Artist/Maker: Yannis Papayannis (b. 1962)
Object/Materials and Techniques: Oil, gold and silver on canvas
Date: Painted in 2014
Dimensions: H. 55 cm. x W. 40 cm.
Art style: Abstract art/Expressive elements with expressionistic structures/Gesturalism
Current Location: Artist’s collection
Curator’s note: Three paintings from Yannis Papayannis that belong to the series The Queen of the Night inspired by the famous ancient Mesopotamian terracotta plaque in high relief, known as the Burney Relief or the Queen of the Night Relief.
The antiquity is displayed in the British Museum in London and dates between 1800 and 1750 BCE, the Isin-Larsa period (c. 2025 – c. 1763 BCE) which constitutes the first part of the Old-Babylonian period (2025 – 1595 BCE). It is considered as a staggeringly rare survival from the period, distinguished for its particular iconography and relatively large size which profound its use as a cult relief.
Yannis Papayannis, herein, illustrates a winged, nude, goddess-like figure with talons, surrounded by owls and standing upon two lions, as depicted on the antique panel.
The chosen colour palette of the background reflects the seven characteristic colours of the Sumerian Temples of ancient Mesopotamia: silver, blue, yellow, gold, red, orange and black, a chromatic motif that Yannis Papayannis has repeatedly used in other series of works as well.
Through his very personal artistic language that consists of energetic intense brushstrokes and explosive gesturalism he redevelops and reforms in a new complex, with special vibe and colour, the image of the ancient goddess. He chooses to render his subject in an overall lush and immersive imagery characterized by extravagance and lavishness as an ode to the depicted universal deity.
He creates an adorable female-shaped figure that gives off femininity and sensuality in a like manner to the original deity model. Moreover, highlighting her by flashes of reflected light plus bright colours, or gleaming her in a mirror, he seeks to output the intensity of her cosmic energy through a highly seductive way.
Thus, Yannis Papayannis brings to this interpretation his signature sense of the so-called ‘action painting’. Through eloquent elements with expressionistic structures he manages not only to introduce the ancient goddess to the spectators but also to trigger their senses, arousing their curiosity about her identity.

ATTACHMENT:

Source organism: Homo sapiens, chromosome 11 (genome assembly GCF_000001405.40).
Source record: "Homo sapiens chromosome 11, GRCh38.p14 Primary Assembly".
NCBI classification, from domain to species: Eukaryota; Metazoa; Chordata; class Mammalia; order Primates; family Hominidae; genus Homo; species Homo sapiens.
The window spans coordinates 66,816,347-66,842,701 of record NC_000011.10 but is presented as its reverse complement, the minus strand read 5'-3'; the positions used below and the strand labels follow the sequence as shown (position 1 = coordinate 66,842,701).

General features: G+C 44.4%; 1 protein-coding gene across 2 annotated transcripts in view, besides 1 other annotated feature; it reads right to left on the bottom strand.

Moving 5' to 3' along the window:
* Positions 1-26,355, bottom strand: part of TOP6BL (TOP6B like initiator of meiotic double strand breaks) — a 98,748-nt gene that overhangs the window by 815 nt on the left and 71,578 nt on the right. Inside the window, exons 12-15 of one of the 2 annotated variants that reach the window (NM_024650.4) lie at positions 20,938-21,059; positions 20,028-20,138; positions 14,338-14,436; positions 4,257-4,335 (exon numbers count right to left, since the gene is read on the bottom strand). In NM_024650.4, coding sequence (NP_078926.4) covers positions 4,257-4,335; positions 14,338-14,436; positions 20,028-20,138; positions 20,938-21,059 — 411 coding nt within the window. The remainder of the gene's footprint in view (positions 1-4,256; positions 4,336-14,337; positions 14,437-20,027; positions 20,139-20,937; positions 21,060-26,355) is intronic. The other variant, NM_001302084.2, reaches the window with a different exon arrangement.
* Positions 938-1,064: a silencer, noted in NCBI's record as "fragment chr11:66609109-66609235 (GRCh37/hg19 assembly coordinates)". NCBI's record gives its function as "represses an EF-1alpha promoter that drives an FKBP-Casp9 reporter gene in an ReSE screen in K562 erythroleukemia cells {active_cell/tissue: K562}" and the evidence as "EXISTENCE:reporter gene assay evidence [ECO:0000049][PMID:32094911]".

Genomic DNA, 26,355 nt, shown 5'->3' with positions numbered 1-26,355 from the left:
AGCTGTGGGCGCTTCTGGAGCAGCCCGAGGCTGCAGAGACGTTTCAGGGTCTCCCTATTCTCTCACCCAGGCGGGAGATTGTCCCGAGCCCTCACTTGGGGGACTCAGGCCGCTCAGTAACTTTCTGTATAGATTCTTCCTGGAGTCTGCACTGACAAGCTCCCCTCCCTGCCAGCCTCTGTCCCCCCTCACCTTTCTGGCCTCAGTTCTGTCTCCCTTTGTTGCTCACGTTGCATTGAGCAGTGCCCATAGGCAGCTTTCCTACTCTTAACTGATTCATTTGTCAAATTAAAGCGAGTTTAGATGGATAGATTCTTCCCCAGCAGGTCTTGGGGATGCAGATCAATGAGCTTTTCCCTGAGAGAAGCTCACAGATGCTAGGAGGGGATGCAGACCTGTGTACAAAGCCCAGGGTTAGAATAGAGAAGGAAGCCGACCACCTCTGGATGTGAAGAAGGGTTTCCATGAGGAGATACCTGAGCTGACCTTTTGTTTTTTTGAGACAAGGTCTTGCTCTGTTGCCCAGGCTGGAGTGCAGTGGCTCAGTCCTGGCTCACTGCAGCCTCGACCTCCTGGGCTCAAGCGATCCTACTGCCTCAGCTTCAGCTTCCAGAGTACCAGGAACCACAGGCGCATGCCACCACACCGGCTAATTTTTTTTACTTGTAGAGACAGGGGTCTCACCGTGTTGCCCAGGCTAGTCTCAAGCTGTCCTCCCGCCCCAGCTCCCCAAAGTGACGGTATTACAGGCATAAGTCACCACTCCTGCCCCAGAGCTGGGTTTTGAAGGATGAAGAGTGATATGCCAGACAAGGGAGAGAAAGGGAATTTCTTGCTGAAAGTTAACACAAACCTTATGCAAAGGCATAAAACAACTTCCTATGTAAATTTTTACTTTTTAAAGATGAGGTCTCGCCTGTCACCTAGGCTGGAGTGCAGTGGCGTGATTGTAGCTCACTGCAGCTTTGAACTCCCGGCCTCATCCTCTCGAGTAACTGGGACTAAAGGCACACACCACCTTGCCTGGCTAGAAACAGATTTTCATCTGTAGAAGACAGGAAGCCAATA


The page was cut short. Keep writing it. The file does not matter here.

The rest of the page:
Who is she?
She, indeed, like every great beauty, has a mystery attached and till today the relief goddess constitutes a matter of debate whether she represents the female demon Lilītu (Lilith), the multifarious goddess Inanna / Ishtar, or the goddess / ruler of the Underworld Ereshkigal.
On this wise, capitalizing on ancient goddess’ primal and emblematic status, Yannis Papayannis creates an impressive vision of a timeless symbol and makes her shine brightly like a real Star, worthy of her title ‘Queen of the Night’.
- British Museum’s newest treasure, the Burney Relief / Queen of the Night Relief which measures 19 inches by 14 inches, is the most important Near East antiquity. The Museum’s experts were ‘thrilled’ about the acquisition that took place in 2003.
- In short description, the winged nude female figure, as depicted on the Mesopotamian antiquity, shown full frontal, wears a horned head-dress (identical to one in the Louvre stele), an elaborate necklace and bracelets on each wrist. She holds the rod and ring of justice in each hand while her talon feet are resting on lions. The figure is flanked by a pair of standing owls which suggest that she is connected with the underworld. Black, white, red and yellow pigment traces witness that once she would have probably been highlighted and highly decorated.
- Lilith may be linked in part to a historically earlier class of female demons (lilītu) in ancient Mesopotamian religion, found in cuneiform texts of Sumer, the Akkadian Empire, Assyria, and Babylonia.
- Inanna is an ancient Mesopotamian goddess associated with love, beauty, sex, desire, fertility, like the universal ancient Hellenic goddess Aphrodite, but also with war, justice, and political power. She was originally worshipped in Sumer and was later worshipped by the Akkadians, Babylonians, and Assyrians under the name Ishtar.
- Ereshkigal (literally ‘great lady under earth’) in Mesopotamian mythology was the goddess of Irkalla, the land of the dead or Underworld and older sister of Inanna / Ishtar. Sometimes her name is given as Irkalla, similar to the way the name Hades was used in ancient Hellenic mythology for both the Underworld and its ruler.
- Dominique Collon, The Queen of the Night. British Museum Objects in Focus, London, British Museum Press, 2005.
- Tallay Ornan,The Triumph of the Symbol: Pictorial Representation of Deities in Mesopotamia and the Biblical Image Ban (Orbis Biblicus et Orientalis 213), Fribourg: Academic Press / Göttingen: Vandenhoeck & Ruprecht, 2005.